Intrachromosomal rearrangements can also result in internal rearrangements of genes, through loss or duplication of exons. A 39kb tandem duplication was found in CHD7
, predicted to lead to in-frame duplication of exons 3-8 (). We previously identified a massively amplified and highly expressed fusion gene comprising exons 1-3 of PVT1
, a non-coding RNA gene immediately downstream of MYC
, and exons 4-38 of CHD7
in another SCLC cell line, NCI-H217114
. This raises the possibility that CHD7
rearrangements may be recurrent in SCLC. Using multiplex ligation-dependent probe amplification, we identified a further SCLC cell line (LU-135) with internal exon copy number alterations, among 63 lines screened (supplementary figure 5
). LU-135 was therefore studied by mate-pair sequencing (). This demonstrated that, as for NCI-H2171, the CHD7
amplicon was linked to MYC
amplification. One breakpoint predicted the existence of a fusion gene between exon 1 of PVT1
and exons 14-38 of CHD7
(), and by RT-PCR across the breakpoint, this transcript is expressed. In keeping with genomic amplification and active expression of the PVT1
locus, NCI-H2171 and LU-135 show particularly elevated levels of CHD7
transcripts (). SCLC cell lines on average show a log2
greater expression of CHD7
than both non-small cell lung cancer lines and other tumour types (p<0.0001).
Figure 4 CHD7 rearrangements in SCLC cell lines. (A) A somatically acquired 39.5kb tandem duplication is found in NCI-H209. (B) The LU-135 cell line shows co-amplification of the 3′ portion of CHD7 together with MYC and the 5′ portion of PVT1. (more ...)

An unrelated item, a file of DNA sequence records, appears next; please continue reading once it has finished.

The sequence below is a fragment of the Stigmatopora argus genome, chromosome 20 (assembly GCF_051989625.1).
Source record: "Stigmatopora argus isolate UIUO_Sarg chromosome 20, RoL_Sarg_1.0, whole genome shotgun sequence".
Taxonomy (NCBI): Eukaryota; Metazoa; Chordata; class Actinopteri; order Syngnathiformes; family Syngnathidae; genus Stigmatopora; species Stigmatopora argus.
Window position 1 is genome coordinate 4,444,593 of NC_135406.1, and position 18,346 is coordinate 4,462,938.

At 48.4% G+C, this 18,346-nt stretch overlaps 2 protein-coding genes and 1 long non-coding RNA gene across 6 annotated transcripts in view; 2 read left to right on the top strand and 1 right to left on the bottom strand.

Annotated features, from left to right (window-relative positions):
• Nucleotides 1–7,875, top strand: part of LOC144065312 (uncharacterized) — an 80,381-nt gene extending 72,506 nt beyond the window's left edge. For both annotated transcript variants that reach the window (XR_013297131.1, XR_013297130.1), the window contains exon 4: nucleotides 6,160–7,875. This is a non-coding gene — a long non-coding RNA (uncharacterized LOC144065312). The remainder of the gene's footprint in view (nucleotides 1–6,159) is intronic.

is rearranged in three SCLC cell lines. Two carry a PVT1-CHD7
fusion gene in the setting of MYC
is a non-coding gene immediately downstream of MYC
, and may itself be a transcriptional target of the MYC protein28
. Insertion of CHD7
into this locus with subsequent amplification gives the double hit of increased gene copy number and regulatory elements for a co-amplified transcription factor, explaining the massive over-expression seen in these cell lines. PVT1
is recurrently rearranged in variant Burkitt lymphoma translocations29
, and may be oncogenic30
. The NCI-H209 rearrangement is predicted to duplicate one of the two chromodomains. CHD7 is a chromatin remodeller, promoting enhancer-mediated transcription through association with histone H3K4-methylation31
. Histone modifiers have been implicated as cancer genes32
, and a family member, CHD5
, may function as a tumour suppressor gene33
. Recurrent rearrangements of CHD7
in SCLC would be an interesting extension of this theme if functional studies and genomic analyses of primary samples confirm our data.